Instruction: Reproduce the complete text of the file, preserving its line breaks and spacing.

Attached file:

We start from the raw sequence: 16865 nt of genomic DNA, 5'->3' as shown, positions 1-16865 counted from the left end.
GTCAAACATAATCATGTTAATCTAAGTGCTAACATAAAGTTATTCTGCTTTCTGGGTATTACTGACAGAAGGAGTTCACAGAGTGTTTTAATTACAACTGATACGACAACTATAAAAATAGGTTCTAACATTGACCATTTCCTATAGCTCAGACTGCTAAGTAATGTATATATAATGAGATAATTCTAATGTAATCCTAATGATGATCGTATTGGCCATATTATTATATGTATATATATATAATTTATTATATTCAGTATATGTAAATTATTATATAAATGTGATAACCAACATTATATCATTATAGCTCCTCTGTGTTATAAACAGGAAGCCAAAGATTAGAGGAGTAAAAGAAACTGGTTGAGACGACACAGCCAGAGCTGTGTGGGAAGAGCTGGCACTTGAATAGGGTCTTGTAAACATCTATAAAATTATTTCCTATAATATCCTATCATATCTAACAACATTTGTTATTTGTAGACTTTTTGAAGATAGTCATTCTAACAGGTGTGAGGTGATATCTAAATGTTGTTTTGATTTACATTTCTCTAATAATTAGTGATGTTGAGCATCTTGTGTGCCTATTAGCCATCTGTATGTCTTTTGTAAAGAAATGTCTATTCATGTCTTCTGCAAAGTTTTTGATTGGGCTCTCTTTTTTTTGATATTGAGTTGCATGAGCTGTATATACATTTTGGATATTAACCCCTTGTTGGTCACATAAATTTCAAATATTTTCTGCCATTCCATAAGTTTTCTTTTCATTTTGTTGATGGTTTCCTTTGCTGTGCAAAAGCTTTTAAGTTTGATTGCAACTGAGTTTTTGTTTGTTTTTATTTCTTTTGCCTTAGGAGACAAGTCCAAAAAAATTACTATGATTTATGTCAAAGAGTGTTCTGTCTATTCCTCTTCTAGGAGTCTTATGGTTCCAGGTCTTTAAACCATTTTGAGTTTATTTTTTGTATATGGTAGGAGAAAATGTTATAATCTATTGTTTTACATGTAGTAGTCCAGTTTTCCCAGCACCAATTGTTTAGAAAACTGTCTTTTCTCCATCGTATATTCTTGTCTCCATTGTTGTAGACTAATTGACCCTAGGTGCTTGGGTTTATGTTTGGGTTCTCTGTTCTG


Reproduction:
We start from the raw sequence: 16865 nt of genomic DNA, 5'->3' as shown, positions 1-16865 counted from the left end.
GTCAAACATAATCATGTTAATCTAAGTGCTAACATAAAGTTATTCTGCTTTCTGGGTATTACTGACAGAAGGAGTTCACAGAGTGTTTTAATTACAACTGATACGACAACTATAAAAATAGGTTCTAACATTGACCATTTCCTATAGCTCAGACTGCTAAGTAATGTATATATAATGAGATAATTCTAATGTAATCCTAATGATGATCGTATTGGCCATATTATTATATGTATATATATATAATTTATTATATTCAGTATATGTAAATTATTATATAAATGTGATAACCAACATTATATCATTATAGCTCCTCTGTGTTATAAACAGGAAGCCAAAGATTAGAGGAGTAAAAGAAACTGGTTGAGACGACACAGCCAGAGCTGTGTGGGAAGAGCTGGCACTTGAATAGGGTCTTGTAAACATCTATAAAATTATTTCCTATAATATCCTATCATATCTAACAACATTTGTTATTTGTAGACTTTTTGAAGATAGTCATTCTAACAGGTGTGAGGTGATATCTAAATGTTGTTTTGATTTACATTTCTCTAATAATTAGTGATGTTGAGCATCTTGTGTGCCTATTAGCCATCTGTATGTCTTTTGTAAAGAAATGTCTATTCATGTCTTCTGCAAAGTTTTTGATTGGGCTCTCTTTTTTTTGATATTGAGTTGCATGAGCTGTATATACATTTTGGATATTAACCCCTTGTTGGTCACATAAATTTCAAATATTTTCTGCCATTCCATAAGTTTTCTTTTCATTTTGTTGATGGTTTCCTTTGCTGTGCAAAAGCTTTTAAGTTTGATTGCAACTGAGTTTTTGTTTGTTTTTATTTCTTTTGCCTTAGGAGACAAGTCCAAAAAAATTACTATGATTTATGTCAAAGAGTGTTCTGTCTATTCCTCTTCTAGGAGTCTTATGGTTCCAGGTCTTTAAACCATTTTGAGTTTATTTTTTGTATATGGTAGGAGAAAATGTTATAATCTATTGTTTTACATGTAGTAGTCCAGTTTTCCCAGCACCAATTGTTTAGAAAACTGTCTTTTCTCCATCGTATATTCTTGTCTCCATTGTTGTAGACTAATTGACCCTAGGTGCTTGGGTTTATGTTTGGGTTCTCTGTTCTG